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IMAGINE the chaos and hardship that British people would be experiencing if the government lost 99 per cent of its 2021-22 income of £915 billion.
Yet this is what US sanctions had exacted upon Venezuelan citizens by 2021, six years after the US had levied its first set of illegal coercive measures against the Venezuelan government.
These unilateral coercive measures were designed to bring about “regime change” and replace an elected government with a compliant administration that would no longer pose a challenge to US economic and political interests in the region.
Sanctions began in 2015 in a limited way with the freezing of Venezuelan assets abroad and the cancellation of visas for various Venezuelan officials. But even those partial measures had an effect.
Loss of confidence meant that foreign companies started pulling out, disrupting supplies of essential goods. Foreign banks became reluctant to handle transactions involving Venezuela. It became impossible to repatriate dividends from Citgo Petroleum, the US-based subsidiary of Venezuela’s oil company.
Then secondary sanctions were imposed by the US on other countries — with penalties for any country that dares to trade with Venezuela.
Large quantities of Venezuelan funds have been seized by foreign banks, including €1.5bn by Novo Banco, €453 million by Clearstream and £1.3bn in gold by the Bank of England.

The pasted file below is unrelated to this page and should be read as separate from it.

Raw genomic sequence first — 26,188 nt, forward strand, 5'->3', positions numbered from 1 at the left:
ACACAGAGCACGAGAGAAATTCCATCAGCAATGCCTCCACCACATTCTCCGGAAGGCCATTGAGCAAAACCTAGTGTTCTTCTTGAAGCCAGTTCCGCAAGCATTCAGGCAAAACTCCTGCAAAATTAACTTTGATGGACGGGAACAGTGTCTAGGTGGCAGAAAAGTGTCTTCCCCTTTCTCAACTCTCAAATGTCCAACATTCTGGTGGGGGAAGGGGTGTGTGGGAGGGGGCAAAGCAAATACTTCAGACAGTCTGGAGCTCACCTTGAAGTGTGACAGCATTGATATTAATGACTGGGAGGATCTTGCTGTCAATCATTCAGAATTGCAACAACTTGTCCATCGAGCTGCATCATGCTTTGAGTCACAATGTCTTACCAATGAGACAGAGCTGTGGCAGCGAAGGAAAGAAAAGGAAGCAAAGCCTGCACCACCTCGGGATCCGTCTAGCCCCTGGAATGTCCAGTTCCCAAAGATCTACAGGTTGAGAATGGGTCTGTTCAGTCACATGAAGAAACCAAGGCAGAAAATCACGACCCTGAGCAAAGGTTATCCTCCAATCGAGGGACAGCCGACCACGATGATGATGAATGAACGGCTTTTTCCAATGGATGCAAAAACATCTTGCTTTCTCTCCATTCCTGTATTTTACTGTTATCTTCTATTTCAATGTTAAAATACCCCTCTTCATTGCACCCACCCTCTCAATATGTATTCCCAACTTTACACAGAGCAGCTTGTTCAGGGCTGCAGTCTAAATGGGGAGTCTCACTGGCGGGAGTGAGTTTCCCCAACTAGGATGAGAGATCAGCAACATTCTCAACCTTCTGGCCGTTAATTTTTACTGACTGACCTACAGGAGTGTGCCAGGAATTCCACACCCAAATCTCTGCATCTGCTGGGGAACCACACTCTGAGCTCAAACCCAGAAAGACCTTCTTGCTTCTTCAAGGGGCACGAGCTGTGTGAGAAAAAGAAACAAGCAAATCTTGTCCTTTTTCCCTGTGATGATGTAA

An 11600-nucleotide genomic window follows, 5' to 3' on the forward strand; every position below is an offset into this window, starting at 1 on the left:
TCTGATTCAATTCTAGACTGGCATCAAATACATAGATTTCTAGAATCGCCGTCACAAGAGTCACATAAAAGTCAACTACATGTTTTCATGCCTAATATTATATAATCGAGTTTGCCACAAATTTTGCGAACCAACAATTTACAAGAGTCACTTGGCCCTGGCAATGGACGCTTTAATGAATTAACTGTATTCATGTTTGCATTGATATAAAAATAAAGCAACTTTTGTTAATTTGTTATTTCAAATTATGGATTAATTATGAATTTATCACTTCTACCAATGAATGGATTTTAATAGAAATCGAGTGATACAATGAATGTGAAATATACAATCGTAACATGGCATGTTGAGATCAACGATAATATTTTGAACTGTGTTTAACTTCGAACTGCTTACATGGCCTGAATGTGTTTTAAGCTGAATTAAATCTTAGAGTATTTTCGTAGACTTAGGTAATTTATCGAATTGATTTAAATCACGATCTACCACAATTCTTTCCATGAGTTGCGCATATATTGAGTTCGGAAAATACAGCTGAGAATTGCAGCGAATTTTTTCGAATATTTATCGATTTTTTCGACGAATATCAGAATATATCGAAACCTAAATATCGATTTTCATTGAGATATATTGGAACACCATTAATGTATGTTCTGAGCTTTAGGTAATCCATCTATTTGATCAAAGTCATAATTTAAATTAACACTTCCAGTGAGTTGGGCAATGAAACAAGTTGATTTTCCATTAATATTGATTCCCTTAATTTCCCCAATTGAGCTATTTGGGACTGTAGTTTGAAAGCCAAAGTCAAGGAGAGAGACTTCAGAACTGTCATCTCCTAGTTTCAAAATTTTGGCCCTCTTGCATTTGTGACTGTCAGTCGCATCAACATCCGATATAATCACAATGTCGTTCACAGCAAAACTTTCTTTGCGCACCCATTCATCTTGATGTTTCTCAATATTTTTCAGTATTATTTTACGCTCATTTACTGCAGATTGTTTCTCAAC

Under Donald Trump, the sanctions programme was ramped up into a blockade akin to that imposed against Cuba since the 1960s.
Crucially, the toughest sanction measures targeted the state-owned Petroleos de Venezuela (PDVSA) and its subsidiary Citgo, to disrupt Venezuela’s reliance on oil exports.
The effect was to cut PDVSA off from international markets and block it from servicing debt. The damage to the oil industry has cost Venezuela $100bn of revenue over the last five years.
As the blockade tightened, the impact on the lives of ordinary Venezuelans, particularly the poor, the sick and the elderly, became devastating, with far-reaching effects. The Washington-based Centre for Economic and Policy Research calculated they led to more than 40,000 deaths in 2017-18 alone.
The dire impact of sanctions also attracted the UN’s attention. In January 2019, Idriss Jazairy, the UN’s special rapporteur on coercive measures’ impact on human rights, voiced his major concerns about them: “Coercion, whether military or economic, must never be used to seek a change in government in a sovereign state.”
And two years later, UN human rights rapporteur Alena Douhan concluded from meetings with various Venezuelan sectors that “the sanctions and unilateral coercive measures applied by the United States and the EU, as a deliberate tool to achieve regime change in Venezuela, flagrantly violate international law and all universal and regional human rights instruments.”
The EU’s contribution to this policy of US aggression included, for example, an embargo on arms and various technological goods, and travel bans and/or asset freezes on around 55 officials.
The British government also slavishly contributed to this agenda, in particular by blocking Venezuela’s access to 32 tons of its gold, deposited in the Bank of England and worth around £1.3bn since 2018, on the bogus grounds that President Nicolas Maduro’s elected government had no “democratic legitimacy.”